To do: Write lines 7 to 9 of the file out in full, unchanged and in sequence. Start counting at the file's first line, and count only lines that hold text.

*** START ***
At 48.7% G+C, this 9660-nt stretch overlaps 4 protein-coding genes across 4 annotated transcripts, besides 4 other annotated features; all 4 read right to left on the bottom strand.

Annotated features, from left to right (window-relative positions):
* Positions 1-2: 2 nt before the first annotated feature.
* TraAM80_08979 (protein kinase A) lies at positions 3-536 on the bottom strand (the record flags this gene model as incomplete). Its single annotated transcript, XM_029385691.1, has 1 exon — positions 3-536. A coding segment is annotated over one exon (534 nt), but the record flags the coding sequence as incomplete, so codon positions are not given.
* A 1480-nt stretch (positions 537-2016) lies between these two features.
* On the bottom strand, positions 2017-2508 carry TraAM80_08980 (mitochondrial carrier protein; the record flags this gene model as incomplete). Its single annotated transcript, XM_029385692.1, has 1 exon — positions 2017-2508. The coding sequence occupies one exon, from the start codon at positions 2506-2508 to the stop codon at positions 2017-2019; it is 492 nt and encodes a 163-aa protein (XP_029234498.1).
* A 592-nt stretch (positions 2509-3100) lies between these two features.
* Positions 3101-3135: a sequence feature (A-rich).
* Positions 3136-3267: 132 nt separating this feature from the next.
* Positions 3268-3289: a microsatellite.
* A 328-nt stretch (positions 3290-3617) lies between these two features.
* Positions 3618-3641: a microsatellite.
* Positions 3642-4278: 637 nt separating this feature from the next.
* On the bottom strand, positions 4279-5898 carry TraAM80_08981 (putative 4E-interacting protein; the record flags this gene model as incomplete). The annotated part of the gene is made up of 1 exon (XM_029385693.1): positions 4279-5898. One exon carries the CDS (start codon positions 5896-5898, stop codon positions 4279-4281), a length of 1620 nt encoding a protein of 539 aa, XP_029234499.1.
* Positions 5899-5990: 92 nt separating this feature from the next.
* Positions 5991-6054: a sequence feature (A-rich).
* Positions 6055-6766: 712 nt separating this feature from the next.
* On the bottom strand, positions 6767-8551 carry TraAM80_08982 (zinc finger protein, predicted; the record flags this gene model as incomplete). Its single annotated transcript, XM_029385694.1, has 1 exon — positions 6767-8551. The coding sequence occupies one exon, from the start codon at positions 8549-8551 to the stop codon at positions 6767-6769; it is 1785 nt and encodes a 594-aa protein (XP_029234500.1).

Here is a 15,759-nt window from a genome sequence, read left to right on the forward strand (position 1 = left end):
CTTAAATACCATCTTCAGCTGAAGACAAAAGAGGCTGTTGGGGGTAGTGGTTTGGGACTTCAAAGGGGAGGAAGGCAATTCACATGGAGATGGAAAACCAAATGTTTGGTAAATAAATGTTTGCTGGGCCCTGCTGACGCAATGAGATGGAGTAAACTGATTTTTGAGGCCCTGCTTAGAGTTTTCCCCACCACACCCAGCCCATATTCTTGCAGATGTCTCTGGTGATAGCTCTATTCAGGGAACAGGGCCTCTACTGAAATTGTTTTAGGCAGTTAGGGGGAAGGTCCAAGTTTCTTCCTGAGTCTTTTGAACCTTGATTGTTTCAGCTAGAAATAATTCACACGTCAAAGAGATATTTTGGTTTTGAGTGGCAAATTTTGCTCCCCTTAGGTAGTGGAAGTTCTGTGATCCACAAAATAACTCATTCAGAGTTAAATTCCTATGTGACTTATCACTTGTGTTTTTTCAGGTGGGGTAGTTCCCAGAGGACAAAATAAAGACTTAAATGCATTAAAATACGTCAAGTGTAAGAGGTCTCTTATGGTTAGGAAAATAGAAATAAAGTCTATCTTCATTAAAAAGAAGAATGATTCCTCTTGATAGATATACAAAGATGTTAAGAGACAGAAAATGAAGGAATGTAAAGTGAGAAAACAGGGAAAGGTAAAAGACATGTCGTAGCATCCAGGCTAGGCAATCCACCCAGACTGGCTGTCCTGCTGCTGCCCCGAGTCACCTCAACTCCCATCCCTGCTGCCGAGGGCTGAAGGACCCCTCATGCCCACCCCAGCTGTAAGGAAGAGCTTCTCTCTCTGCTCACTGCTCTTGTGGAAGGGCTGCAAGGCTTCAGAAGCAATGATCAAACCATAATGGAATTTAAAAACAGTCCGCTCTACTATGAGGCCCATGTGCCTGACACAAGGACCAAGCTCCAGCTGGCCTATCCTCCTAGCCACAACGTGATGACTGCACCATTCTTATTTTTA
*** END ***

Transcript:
* A 592-nt stretch (positions 2509-3100) lies between these two features.
* Positions 3101-3135: a sequence feature (A-rich).
* Positions 3136-3267: 132 nt separating this feature from the next.